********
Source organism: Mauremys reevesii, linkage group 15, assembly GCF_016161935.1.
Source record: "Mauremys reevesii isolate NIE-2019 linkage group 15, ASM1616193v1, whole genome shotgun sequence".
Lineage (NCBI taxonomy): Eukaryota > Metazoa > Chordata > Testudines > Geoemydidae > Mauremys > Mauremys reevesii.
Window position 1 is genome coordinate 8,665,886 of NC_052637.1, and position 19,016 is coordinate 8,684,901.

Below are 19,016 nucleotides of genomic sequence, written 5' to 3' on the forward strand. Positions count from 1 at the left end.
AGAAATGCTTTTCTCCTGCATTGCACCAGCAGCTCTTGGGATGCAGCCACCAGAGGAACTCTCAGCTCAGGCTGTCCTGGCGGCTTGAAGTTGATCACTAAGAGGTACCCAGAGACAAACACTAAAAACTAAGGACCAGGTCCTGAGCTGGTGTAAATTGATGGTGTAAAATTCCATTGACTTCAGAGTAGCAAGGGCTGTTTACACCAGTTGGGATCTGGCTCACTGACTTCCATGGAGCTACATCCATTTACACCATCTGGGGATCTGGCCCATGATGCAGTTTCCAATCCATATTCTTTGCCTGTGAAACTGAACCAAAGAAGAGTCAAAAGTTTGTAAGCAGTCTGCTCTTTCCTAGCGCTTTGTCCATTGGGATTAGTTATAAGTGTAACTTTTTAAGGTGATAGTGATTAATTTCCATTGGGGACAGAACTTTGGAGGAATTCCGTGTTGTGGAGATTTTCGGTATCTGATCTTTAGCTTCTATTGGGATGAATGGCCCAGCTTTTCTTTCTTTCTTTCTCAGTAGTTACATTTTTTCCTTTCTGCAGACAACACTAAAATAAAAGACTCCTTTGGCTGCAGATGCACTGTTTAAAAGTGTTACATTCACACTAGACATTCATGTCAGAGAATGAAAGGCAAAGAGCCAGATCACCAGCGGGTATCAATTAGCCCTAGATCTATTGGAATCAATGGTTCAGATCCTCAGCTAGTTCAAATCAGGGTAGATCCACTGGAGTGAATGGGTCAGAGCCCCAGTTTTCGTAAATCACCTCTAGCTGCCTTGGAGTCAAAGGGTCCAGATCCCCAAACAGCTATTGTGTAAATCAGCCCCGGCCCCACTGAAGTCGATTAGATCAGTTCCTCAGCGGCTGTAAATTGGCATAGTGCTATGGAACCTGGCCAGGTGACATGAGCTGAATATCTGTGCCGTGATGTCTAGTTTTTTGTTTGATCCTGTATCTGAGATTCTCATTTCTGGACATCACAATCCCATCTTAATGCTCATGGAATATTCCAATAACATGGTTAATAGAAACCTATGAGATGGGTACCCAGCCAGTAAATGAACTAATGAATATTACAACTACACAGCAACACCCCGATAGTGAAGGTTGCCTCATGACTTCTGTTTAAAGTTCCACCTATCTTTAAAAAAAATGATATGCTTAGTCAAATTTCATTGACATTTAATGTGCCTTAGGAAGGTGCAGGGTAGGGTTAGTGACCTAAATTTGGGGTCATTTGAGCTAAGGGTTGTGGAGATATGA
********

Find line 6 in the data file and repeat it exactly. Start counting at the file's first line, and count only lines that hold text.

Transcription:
AGAAATGCTTTTCTCCTGCATTGCACCAGCAGCTCTTGGGATGCAGCCACCAGAGGAACTCTCAGCTCAGGCTGTCCTGGCGGCTTGAAGTTGATCACTAAGAGGTACCCAGAGACAAACACTAAAAACTAAGGACCAGGTCCTGAGCTGGTGTAAATTGATGGTGTAAAATTCCATTGACTTCAGAGTAGCAAGGGCTGTTTACACCAGTTGGGATCTGGCTCACTGACTTCCATGGAGCTACATCCATTTACACCATCTGGGGATCTGGCCCATGATGCAGTTTCCAATCCATATTCTTTGCCTGTGAAACTGAACCAAAGAAGAGTCAAAAGTTTGTAAGCAGTCTGCTCTTTCCTAGCGCTTTGTCCATTGGGATTAGTTATAAGTGTAACTTTTTAAGGTGATAGTGATTAATTTCCATTGGGGACAGAACTTTGGAGGAATTCCGTGTTGTGGAGATTTTCGGTATCTGATCTTTAGCTTCTATTGGGATGAATGGCCCAGCTTTTCTTTCTTTCTTTCTCAGTAGTTACATTTTTTCCTTTCTGCAGACAACACTAAAATAAAAGACTCCTTTGGCTGCAGATGCACTGTTTAAAAGTGTTACATTCACACTAGACATTCATGTCAGAGAATGAAAGGCAAAGAGCCAGATCACCAGCGGGTATCAATTAGCCCTAGATCTATTGGAATCAATGGTTCAGATCCTCAGCTAGTTCAAATCAGGGTAGATCCACTGGAGTGAATGGGTCAGAGCCCCAGTTTTCGTAAATCACCTCTAGCTGCCTTGGAGTCAAAGGGTCCAGATCCCCAAACAGCTATTGTGTAAATCAGCCCCGGCCCCACTGAAGTCGATTAGATCAGTTCCTCAGCGGCTGTAAATTGGCATAGTGCTATGGAACCTGGCCAGGTGACATGAGCTGAATATCTGTGCCGTGATGTCTAGTTTTTTGTTTGATCCTGTATCTGAGATTCTCATTTCTGGACATCACAATCCCATCTTAATGCTCATGGAATATTCCAATAACATGGTTAATAGAAACCTATGAGATGGGTACCCAGCCAGTAAATGAACTAATGAATATTACAACTACACAGCAACACCCCGATAGTGAAGGTTGCCTCATGACTTCTGTTTAAAGTTCCACCTATCTTTAAAAAAAATGATATGCTTAGTCAAATTTCATTGACATTTAATGTGCCTTAGGAAGGTGCAGGGTAGGGTTAGTGACCTAAATTTGGGGTCATTTGAGCTAAGGGTTGTGGAGATATGA